Comprehensive Unity: The No Anglican Covenant Blog

Saturday, March 24, 2012

More Voting Statistics

Six more dioceses in the Church of England voted today on the proposed Anglican Covenant.

There was some confusion in the tally of Oxford's votes, which has made the update of the statistics difficult, because I had to decide how to include them. There is no doubt about the end result in Oxford: the Covenant proposal was defeated in the House of Clergy. (Oxford, recall, is the home of the Yes to the Covenant campaign.) In the end, I chose to average the numbers, rounding. So, reported numbers for Oxford are:

Clergy: 14/15 for, 36/38 against, 2 abstentions
Laity: 32/35 for, 24/29 against, 3 abstentions.

I have included:

Clergy: 15 for, 37 against, 2 abstentions
Laity: 34 for, 27 against, 3 abstentions.

Bearing that in mind, total voting statistics now stand at:

Bishops: 79.5% for, 14.1% against, 6.4% abstentions
Clergy: 45.7% for, 50.1% against, 4.3% abstentions
Laity: 48.6% for, 46.4% against, 5.0% abstentions

Overall: 48.1% for, 47.2% against, 4.7% abstentions
Overall (clergy and laity only): 47.3% for, 48.1% against, 4.7% abstentions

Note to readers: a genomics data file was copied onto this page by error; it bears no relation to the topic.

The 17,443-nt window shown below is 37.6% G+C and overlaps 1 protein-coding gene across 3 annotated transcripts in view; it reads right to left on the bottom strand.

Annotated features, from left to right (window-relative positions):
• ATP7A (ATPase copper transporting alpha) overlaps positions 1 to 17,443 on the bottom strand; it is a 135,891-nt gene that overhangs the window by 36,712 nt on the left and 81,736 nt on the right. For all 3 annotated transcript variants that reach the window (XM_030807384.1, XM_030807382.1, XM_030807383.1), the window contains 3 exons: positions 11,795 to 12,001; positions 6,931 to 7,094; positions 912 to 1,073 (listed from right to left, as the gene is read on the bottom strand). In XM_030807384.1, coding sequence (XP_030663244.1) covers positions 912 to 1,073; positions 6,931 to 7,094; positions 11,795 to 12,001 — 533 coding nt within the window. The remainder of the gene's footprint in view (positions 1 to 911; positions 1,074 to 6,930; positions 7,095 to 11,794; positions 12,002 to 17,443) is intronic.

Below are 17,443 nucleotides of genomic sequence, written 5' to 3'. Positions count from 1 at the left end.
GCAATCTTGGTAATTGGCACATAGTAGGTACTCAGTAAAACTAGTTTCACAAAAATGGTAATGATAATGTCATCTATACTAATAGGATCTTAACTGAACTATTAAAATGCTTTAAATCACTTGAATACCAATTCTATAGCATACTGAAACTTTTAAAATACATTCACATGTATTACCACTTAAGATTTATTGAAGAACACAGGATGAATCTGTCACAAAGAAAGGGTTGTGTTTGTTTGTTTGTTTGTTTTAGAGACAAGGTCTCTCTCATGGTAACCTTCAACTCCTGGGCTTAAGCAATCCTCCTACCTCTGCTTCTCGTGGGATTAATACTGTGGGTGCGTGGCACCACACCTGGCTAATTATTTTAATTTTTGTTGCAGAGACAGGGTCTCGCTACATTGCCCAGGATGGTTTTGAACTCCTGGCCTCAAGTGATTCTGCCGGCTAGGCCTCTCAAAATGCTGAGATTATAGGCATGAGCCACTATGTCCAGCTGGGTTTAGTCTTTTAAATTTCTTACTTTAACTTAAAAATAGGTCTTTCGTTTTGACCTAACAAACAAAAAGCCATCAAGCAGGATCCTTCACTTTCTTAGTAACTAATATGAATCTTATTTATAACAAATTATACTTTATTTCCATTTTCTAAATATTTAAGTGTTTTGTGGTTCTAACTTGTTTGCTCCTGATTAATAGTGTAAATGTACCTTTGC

The overwhelming support for the Covenant by the bishops pushes the total to a slim plurality of support for it, but when their votes are excluded from the counting (as their votes don't actually count in the diocesan totals) the reverse is true. Except amongst the bishops, it is clear that the members of the diocesan synods that have voted to date are almost exactly evenly divided as to whether the Covenant ought to be adopted by the Church of England, though there is a significant margin and a majority against adoption amongst the clergy.

Where the votes actually count, of the 38 dioceses voting to date, 23 have voted against the Covenant and 15 for. Thus, regardless how the remaining 6 dioceses vote, a majority of the 44 dioceses has already voted against the Covenant, and its consideration cannot return to the General Synod during the current quinquennium.

We will continue to monitor voting in the Church of England, and in the other Provinces as results become available.

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